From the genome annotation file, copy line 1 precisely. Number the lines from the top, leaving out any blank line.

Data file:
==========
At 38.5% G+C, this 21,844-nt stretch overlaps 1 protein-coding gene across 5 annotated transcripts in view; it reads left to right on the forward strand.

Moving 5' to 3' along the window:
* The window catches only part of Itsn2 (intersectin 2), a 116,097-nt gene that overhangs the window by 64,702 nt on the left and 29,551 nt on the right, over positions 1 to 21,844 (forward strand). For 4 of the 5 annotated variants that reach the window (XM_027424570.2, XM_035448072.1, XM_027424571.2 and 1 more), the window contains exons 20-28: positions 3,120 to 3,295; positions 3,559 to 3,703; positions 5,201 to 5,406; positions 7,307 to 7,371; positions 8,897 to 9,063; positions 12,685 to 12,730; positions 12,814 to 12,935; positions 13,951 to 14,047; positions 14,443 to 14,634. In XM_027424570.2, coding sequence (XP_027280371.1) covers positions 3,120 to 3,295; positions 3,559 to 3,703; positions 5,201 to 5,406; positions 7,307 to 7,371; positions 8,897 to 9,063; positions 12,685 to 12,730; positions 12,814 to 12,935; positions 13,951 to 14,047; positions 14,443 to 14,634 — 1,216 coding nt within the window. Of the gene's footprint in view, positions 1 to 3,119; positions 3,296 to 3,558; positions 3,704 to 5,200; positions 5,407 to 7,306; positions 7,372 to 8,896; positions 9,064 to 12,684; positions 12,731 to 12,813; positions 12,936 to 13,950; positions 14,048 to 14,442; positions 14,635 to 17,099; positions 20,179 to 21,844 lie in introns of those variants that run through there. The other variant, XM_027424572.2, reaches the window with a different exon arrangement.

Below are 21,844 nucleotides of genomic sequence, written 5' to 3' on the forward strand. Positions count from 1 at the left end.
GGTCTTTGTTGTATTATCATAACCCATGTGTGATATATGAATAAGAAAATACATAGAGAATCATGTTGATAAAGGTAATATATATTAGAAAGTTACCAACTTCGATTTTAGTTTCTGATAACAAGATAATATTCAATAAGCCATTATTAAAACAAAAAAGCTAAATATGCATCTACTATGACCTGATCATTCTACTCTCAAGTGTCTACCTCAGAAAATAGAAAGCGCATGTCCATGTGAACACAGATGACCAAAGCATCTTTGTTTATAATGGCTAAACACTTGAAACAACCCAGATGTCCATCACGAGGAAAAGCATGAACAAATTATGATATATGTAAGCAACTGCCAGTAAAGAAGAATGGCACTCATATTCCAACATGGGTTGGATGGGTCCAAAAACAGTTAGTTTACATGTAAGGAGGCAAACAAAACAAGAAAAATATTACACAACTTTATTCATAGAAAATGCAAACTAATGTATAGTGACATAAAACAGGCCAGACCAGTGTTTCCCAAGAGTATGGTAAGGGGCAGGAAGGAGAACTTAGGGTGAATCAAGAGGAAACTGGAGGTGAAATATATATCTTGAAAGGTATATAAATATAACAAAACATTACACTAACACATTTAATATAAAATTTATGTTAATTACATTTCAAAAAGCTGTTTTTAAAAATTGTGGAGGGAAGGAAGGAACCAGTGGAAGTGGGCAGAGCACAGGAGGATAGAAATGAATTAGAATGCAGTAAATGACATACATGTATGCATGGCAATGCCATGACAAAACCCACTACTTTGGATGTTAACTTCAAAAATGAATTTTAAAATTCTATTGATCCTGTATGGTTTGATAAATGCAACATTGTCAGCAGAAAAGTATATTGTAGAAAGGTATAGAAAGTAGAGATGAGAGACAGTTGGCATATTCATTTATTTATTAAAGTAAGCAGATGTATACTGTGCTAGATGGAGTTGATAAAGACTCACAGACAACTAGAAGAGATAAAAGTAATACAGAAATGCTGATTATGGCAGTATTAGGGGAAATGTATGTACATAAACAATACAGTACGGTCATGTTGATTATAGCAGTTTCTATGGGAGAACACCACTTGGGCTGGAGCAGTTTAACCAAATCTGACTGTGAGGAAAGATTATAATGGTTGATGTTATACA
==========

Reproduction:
At 38.5% G+C, this 21,844-nt stretch overlaps 1 protein-coding gene across 5 annotated transcripts in view; it reads left to right on the forward strand.